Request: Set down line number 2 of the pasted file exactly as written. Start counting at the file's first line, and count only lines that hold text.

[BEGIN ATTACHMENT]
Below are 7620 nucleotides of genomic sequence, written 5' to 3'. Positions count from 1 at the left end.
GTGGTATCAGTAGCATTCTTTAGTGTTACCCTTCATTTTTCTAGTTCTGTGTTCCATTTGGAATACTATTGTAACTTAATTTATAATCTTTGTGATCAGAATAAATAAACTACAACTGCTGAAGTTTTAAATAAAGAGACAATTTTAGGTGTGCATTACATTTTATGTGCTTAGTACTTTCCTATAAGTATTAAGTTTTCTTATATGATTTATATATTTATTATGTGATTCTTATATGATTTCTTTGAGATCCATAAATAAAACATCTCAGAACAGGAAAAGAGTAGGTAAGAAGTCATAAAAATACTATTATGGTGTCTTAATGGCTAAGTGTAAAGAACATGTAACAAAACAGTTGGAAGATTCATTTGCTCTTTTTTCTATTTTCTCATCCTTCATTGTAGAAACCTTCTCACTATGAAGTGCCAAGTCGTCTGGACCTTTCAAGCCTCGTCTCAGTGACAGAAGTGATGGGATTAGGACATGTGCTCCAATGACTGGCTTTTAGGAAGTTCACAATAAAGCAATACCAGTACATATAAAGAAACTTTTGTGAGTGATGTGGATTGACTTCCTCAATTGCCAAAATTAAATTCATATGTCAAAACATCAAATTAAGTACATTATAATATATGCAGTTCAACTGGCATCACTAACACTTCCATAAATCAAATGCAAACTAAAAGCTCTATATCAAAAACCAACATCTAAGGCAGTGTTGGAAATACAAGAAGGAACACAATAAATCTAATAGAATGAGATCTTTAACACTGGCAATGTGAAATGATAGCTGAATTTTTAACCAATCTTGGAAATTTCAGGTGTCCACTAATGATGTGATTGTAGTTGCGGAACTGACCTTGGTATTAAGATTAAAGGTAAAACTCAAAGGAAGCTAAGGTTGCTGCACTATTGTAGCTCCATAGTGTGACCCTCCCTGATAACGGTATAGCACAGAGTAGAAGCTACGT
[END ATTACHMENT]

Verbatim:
GTGGTATCAGTAGCATTCTTTAGTGTTACCCTTCATTTTTCTAGTTCTGTGTTCCATTTGGAATACTATTGTAACTTAATTTATAATCTTTGTGATCAGAATAAATAAACTACAACTGCTGAAGTTTTAAATAAAGAGACAATTTTAGGTGTGCATTACATTTTATGTGCTTAGTACTTTCCTATAAGTATTAAGTTTTCTTATATGATTTATATATTTATTATGTGATTCTTATATGATTTCTTTGAGATCCATAAATAAAACATCTCAGAACAGGAAAAGAGTAGGTAAGAAGTCATAAAAATACTATTATGGTGTCTTAATGGCTAAGTGTAAAGAACATGTAACAAAACAGTTGGAAGATTCATTTGCTCTTTTTTCTATTTTCTCATCCTTCATTGTAGAAACCTTCTCACTATGAAGTGCCAAGTCGTCTGGACCTTTCAAGCCTCGTCTCAGTGACAGAAGTGATGGGATTAGGACATGTGCTCCAATGACTGGCTTTTAGGAAGTTCACAATAAAGCAATACCAGTACATATAAAGAAACTTTTGTGAGTGATGTGGATTGACTTCCTCAATTGCCAAAATTAAATTCATATGTCAAAACATCAAATTAAGTACATTATAATATATGCAGTTCAACTGGCATCACTAACACTTCCATAAATCAAATGCAAACTAAAAGCTCTATATCAAAAACCAACATCTAAGGCAGTGTTGGAAATACAAGAAGGAACACAATAAATCTAATAGAATGAGATCTTTAACACTGGCAATGTGAAATGATAGCTGAATTTTTAACCAATCTTGGAAATTTCAGGTGTCCACTAATGATGTGATTGTAGTTGCGGAACTGACCTTGGTATTAAGATTAAAGGTAAAACTCAAAGGAAGCTAAGGTTGCTGCACTATTGTAGCTCCATAGTGTGACCCTCCCTGATAACGGTATAGCACAGAGTAGAAGCTACGT